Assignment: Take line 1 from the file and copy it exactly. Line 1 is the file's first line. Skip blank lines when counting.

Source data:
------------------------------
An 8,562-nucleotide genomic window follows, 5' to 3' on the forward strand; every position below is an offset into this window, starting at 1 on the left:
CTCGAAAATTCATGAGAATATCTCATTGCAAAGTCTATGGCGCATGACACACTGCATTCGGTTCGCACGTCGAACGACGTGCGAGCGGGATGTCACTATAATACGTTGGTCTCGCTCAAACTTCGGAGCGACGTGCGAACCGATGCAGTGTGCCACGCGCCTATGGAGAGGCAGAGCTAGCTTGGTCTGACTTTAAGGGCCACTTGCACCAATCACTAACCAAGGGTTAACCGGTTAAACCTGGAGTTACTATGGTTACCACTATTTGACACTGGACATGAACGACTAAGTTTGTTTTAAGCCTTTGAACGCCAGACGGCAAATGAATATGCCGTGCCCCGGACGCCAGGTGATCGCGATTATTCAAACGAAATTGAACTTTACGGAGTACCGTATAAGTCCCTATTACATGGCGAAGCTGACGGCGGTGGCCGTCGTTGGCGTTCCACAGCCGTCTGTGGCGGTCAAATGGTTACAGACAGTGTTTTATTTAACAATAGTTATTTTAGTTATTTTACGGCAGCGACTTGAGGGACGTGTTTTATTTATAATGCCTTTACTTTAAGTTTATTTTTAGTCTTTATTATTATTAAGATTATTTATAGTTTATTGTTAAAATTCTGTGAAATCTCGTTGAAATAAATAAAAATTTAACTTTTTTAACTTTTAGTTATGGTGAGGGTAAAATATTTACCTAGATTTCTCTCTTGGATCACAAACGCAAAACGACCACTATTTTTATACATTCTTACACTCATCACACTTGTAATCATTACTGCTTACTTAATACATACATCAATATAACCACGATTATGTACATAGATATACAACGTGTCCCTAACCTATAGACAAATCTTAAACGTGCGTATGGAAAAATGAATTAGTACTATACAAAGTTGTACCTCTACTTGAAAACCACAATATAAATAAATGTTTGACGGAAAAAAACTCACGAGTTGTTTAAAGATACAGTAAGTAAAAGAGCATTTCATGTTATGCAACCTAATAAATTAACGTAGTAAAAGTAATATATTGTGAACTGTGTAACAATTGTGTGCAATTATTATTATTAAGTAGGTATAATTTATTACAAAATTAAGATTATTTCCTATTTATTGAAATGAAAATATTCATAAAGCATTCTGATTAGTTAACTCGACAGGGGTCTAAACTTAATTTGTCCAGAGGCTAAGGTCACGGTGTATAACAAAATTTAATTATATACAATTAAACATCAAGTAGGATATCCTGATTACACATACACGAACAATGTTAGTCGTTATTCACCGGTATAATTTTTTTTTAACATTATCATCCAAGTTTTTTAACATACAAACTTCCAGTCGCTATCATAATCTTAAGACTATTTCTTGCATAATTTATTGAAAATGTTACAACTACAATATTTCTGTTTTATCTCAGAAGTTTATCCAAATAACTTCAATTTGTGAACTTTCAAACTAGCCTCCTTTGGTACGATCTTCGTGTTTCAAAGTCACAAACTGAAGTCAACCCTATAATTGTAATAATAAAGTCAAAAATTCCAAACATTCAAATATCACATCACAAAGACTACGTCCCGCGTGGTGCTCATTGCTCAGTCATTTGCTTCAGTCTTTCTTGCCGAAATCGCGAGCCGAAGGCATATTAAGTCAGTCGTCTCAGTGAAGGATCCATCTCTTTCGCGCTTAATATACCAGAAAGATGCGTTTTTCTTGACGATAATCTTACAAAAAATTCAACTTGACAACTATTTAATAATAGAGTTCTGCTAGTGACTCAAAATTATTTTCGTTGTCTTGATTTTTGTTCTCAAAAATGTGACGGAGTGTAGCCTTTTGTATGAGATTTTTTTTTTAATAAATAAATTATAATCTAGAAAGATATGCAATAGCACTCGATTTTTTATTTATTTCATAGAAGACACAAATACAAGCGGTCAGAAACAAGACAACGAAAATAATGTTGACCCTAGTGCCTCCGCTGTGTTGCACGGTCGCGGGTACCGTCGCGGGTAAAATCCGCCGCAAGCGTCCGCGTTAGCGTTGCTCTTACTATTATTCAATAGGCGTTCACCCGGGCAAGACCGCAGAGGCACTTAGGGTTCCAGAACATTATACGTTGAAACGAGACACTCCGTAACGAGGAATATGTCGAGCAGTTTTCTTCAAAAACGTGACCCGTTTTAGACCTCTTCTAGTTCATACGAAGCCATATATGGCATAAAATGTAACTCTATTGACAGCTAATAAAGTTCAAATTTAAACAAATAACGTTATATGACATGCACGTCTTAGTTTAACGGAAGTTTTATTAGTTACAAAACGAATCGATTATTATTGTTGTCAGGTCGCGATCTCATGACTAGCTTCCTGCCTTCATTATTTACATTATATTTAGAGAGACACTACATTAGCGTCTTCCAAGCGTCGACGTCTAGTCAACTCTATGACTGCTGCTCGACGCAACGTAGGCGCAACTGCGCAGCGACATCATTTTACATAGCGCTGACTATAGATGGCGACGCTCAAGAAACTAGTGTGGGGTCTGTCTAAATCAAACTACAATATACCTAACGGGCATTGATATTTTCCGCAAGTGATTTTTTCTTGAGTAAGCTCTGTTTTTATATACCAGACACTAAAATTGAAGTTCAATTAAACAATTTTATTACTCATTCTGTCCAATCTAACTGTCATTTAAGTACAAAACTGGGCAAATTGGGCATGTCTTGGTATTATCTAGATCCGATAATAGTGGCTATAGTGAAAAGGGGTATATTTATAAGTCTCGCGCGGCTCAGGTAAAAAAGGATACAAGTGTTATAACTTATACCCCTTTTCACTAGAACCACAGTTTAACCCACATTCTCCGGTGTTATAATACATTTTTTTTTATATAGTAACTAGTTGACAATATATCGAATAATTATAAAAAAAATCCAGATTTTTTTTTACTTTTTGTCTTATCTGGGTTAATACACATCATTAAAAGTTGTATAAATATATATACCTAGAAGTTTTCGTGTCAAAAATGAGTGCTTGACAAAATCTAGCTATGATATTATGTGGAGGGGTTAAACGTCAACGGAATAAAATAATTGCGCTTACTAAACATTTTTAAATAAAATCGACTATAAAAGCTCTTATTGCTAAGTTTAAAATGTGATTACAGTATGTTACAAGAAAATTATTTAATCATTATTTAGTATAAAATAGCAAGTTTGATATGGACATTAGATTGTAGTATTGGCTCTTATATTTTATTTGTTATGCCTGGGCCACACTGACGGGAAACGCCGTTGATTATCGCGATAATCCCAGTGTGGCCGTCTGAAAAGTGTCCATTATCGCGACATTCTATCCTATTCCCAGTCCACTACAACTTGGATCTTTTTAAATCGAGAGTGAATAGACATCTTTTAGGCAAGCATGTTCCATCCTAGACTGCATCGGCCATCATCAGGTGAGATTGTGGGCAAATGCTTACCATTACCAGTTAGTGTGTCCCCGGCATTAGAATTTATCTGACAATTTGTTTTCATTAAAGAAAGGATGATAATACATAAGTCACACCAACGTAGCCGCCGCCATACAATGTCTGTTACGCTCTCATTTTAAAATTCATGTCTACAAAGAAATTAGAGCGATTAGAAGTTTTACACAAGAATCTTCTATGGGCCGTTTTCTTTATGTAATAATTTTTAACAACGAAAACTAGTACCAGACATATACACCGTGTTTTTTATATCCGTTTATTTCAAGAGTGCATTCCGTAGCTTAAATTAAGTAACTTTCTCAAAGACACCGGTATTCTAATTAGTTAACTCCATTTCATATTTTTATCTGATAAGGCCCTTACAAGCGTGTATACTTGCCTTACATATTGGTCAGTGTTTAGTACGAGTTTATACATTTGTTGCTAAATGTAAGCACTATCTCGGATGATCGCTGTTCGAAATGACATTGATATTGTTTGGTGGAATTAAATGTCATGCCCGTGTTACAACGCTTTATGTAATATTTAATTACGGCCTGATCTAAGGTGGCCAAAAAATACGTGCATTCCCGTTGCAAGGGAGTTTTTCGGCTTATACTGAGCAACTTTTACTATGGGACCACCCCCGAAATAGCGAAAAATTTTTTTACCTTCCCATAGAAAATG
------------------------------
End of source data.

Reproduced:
An 8,562-nucleotide genomic window follows, 5' to 3' on the forward strand; every position below is an offset into this window, starting at 1 on the left: